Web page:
EBONY recently chopped it up with producer Will Packer to discuss his latest film, Breaking In, the future of Hollywood, teaming up with “Mama O,” what he learned from his days at FAMU & more.
You’ve worked with Gabrielle Union several times before. How did she attack this film differently than others from your point of view?
There’s a different level of physicality that this role required, which Gab does very well. In real life, that’s part of her skill set. She’s super in-shape, super physical, very capable, but she hadn’t really shown that side of herself on screen! Not since Bad Boys 2, to be honest.
We were on the set of Being Mary Jane when I first brought the idea of this project up to her, and she flocked to it because she hadn’t done anything like this in a while. I liked the concept, because it was a flip on the traditional “home invasion” movie. This time, our heroine has to break into the highly fortified house instead of trying to break out. I thought that was really cool.
There’s a common Hollywood phrase, ‘never work with children or animals,’ but these two young actors, Ajiona Alexus and Seth Carr, who play Gabrielle’s kids did an amazing job! How was it working with these two who have their entire careers ahead of them?
The thing that excites me the most about this industry is the future of the industry and where we’re going. We’ve come along way, we’ve made a lot of progress, but I look at the future. That will be defined by the next generation of directors, storytellers and actors, and these two are definitely a part of that next generation.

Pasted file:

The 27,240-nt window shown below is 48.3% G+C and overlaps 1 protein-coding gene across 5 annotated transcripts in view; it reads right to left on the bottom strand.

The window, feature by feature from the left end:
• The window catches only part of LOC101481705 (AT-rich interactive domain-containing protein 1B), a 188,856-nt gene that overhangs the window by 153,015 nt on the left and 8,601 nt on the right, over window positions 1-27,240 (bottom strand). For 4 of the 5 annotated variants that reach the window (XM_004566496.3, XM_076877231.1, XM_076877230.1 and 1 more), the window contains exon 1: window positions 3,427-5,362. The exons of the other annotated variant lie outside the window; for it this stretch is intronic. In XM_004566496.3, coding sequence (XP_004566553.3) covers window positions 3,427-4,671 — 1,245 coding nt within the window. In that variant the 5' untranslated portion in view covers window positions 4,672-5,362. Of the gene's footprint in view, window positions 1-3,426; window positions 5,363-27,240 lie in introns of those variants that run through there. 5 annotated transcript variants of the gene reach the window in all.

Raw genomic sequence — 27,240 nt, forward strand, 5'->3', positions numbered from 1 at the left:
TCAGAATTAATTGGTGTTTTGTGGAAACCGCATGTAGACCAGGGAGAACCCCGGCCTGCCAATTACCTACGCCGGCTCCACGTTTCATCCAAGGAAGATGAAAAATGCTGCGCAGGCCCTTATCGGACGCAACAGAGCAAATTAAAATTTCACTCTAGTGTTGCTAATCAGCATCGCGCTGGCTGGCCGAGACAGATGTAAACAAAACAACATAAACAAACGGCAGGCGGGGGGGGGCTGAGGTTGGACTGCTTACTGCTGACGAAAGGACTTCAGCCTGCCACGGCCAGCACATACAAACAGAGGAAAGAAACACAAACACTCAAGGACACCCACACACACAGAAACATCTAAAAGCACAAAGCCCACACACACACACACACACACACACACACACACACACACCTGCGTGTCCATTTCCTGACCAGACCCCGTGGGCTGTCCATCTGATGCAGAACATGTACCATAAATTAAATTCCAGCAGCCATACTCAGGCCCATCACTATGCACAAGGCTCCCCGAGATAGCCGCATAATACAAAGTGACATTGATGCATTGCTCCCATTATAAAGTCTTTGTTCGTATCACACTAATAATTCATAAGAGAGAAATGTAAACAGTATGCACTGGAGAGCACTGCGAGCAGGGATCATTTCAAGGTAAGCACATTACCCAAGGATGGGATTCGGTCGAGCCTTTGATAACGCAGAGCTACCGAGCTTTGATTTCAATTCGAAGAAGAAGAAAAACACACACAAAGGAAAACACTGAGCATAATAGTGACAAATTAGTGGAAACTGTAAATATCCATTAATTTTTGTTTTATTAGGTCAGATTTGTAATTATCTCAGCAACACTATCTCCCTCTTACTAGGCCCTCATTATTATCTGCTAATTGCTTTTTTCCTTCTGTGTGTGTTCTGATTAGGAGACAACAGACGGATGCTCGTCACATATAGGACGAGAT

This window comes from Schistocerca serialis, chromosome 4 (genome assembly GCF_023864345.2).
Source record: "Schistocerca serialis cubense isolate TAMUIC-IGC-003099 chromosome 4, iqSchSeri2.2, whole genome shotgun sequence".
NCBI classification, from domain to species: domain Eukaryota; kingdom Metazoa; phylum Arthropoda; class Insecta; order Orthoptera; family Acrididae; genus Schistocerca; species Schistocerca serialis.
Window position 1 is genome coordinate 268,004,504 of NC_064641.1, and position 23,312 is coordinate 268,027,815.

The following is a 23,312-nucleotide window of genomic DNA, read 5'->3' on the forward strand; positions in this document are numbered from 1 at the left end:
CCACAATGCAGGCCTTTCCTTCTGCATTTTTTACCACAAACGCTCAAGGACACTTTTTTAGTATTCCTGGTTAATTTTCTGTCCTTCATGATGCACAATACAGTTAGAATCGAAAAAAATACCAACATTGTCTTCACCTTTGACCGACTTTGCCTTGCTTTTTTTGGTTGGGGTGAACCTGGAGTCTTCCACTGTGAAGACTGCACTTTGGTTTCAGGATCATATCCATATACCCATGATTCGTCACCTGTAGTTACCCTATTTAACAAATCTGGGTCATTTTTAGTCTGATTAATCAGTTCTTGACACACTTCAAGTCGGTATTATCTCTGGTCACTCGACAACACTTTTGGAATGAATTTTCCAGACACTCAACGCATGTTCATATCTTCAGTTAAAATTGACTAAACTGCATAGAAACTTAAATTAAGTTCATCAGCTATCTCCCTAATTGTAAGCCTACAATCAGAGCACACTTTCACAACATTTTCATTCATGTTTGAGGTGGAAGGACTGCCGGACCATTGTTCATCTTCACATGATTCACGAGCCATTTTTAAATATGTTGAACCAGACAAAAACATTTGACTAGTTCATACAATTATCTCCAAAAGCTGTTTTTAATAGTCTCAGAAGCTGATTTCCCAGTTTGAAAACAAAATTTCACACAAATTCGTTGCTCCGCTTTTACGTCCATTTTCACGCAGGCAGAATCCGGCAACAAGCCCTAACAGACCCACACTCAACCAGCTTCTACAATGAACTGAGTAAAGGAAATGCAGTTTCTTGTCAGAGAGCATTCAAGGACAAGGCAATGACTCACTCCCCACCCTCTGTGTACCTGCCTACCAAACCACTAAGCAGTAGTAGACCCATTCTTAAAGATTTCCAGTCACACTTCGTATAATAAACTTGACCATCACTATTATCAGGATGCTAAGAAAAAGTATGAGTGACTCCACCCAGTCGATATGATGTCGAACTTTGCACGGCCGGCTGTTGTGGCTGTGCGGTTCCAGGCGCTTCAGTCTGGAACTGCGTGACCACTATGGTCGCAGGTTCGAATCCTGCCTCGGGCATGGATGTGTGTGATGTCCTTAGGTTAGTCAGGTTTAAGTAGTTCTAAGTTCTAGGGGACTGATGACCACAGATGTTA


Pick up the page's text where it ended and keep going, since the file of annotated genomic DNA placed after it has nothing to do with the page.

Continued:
Ajiona and Seth, they are extremely talented. This wasn’t the easiest shoot from a production standpoint. You’ve got long hours, it largely takes place at night and it’s an emotionally draining movie because these characters are under direst for 90% of it! That’s a lot to put on a grown, adult actor, much less a child. They did very well and held their own. I see bright futures for both of them.
With so many successful films attached to your brand at this point, do you still have doubts or expectations as to how they’ll be received?
I wouldn’t say I have doubts, but I’m definitely not taking anything for granted, that’s for sure. I still very much understand the importance of making quality projects that will stand out and that are reflective of specific audiences, that’s very important to me. I totally don’t think just because my brand is a part of something that it will automatically make a bunch of money or be received in an amazing way.
I do think I have a good track record and have reached a level of success that allows audiences to give a Will Packer movie a chance, and I love that. Then, it’s up to me and my team to deliver.
When you’re reading a script or listening to a pitch, what is it about a story that lets you know as a producer that there’s a good chance it will have broad appeal without sacrificing those niche qualities that you know will connect with your target audience?